Howard’s great aunt Phyllis Tabor died not long ago, upwards of ninety-six years old. Alert and sassy as ever during her last months, Phyl provided some family history for the book Howard has been writing. Though technically she’s a Tabor and not a Tennant, Howie is being fairly catholic about this because, frankly, the in-laws are often more fun that the others.
I was glancing through some old blog entries and found Phyllis’s story about her twin sister Ella Rose, who disappeared in China during the revolution and Chairman Mao’s “Long March”. And though that story needed a bit more fleshing out.
Phyllis made a fleeting reference to her brother-in-law Malcolm and his wife Kate, presumably Ben Tabor’s sister. [That part of the genealogical chart has never been extended.] Malcolm was a Methodist missionary in China. I was confused for a while, until I realized that it was his surname that was “Malcolm”, not his given. Apparently there were three family members about the same age names “William”, so he was habitually referenced as Uncle Malcolm.
William R. MALCOLM [1861–1942]
Uncle Malcolm was a Methodist missionary stationed in Chefoo [now Zhifoo], a coastal town in Shantung Province, though I believe that travels took him periodically to the interior. It was Rev Malcolm who recruited Ella Rose Tabor, one of Agincourt’s twin aviatixes — is that the plural of “aviatrix”? Spellcheck doesn’t like it — into service as a pilot, delivering medical supplies to those mission hospitals. She was lost in the winter of 1935-1936, however, and never found. It was suspected that she also served as a messenger during those perilous years, which may have got her into deeper trouble than vaccines might have.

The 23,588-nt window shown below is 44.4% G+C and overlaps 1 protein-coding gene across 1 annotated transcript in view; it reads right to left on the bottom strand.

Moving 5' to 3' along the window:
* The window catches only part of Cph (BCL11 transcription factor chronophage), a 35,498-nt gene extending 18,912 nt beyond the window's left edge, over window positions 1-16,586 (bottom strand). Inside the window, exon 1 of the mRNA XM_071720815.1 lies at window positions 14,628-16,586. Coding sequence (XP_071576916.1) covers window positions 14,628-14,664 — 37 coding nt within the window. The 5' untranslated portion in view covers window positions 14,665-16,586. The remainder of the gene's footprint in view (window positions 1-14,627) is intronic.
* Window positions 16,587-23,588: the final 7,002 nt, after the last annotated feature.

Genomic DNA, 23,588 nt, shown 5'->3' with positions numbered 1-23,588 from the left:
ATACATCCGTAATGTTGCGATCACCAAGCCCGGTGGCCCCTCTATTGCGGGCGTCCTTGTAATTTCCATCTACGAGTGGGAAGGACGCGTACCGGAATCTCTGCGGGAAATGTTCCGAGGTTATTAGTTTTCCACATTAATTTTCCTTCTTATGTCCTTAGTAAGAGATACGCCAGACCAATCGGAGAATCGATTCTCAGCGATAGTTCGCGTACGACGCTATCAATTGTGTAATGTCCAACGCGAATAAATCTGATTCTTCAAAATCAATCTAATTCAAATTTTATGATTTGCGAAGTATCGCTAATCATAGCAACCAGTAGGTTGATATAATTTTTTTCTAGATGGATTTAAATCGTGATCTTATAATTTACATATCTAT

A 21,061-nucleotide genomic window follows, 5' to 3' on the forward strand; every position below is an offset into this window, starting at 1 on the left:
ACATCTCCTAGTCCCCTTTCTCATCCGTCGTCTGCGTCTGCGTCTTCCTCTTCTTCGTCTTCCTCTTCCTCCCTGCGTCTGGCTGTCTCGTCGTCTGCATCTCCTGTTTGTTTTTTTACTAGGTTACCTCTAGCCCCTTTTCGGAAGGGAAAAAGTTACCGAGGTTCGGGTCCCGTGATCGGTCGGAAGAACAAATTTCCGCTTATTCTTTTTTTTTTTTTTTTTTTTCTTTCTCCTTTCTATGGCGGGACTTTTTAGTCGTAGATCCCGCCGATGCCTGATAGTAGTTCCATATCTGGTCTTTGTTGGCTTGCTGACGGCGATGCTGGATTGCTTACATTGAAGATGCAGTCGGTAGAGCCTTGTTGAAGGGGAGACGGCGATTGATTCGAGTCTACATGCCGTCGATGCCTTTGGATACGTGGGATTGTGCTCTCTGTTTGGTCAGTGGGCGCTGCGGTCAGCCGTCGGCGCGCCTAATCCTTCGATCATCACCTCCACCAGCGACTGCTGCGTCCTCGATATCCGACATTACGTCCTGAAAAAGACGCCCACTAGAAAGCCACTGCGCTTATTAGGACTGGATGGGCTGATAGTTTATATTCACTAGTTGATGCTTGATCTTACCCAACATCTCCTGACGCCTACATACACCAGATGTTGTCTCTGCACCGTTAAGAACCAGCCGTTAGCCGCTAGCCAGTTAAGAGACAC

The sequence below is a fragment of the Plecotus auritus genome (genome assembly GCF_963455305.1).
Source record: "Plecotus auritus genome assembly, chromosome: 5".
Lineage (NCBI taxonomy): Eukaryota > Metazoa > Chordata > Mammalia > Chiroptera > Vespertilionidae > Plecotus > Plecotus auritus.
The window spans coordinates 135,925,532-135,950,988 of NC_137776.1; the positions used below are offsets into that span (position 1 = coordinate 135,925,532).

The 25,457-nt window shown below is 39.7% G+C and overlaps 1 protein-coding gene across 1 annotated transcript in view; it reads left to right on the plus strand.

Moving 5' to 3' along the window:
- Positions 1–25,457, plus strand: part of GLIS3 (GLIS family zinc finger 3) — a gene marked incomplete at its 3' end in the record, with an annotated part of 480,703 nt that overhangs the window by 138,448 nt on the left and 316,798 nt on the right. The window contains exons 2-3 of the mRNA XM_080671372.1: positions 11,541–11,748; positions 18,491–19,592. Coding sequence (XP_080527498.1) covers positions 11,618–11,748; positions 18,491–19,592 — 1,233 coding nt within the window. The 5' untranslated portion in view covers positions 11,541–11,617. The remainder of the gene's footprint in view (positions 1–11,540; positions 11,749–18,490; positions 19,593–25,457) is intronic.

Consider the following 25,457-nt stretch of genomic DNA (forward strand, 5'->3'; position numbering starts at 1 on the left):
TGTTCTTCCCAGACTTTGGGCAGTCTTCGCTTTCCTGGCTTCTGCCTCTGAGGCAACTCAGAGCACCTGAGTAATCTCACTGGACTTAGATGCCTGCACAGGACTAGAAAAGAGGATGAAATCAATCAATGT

Though she was just sixteen years old at the time, Ella Rose accompanied her uncle to China in the fall of 1928, with a strategic stopover in Japan. It was on November 10th that year that Hirohito was enthroned as Japan’s one hundred and twenty-fourth emperor. How close to the ceremony Rev Malcolm and his niece were able to get ins’t known but she did return with the English-language program, that has remained in the family until recently, when it was given to the Community Collection as a memorial to Ms Tabor by her own nieces and nephews.
This would otherwise be a matter of simple curiosity, were it not for the inclusion of a woodcut print of Himeji Castle by ukiyo-e artist Hiroshi Yoshida. Not the only Japanese print in the collection, it is significant additionally for the association with an important cultural event witnessed by several Westerners, but also because Hirohito would take on special significance for Americans thirteen years later on December 7th, 1941.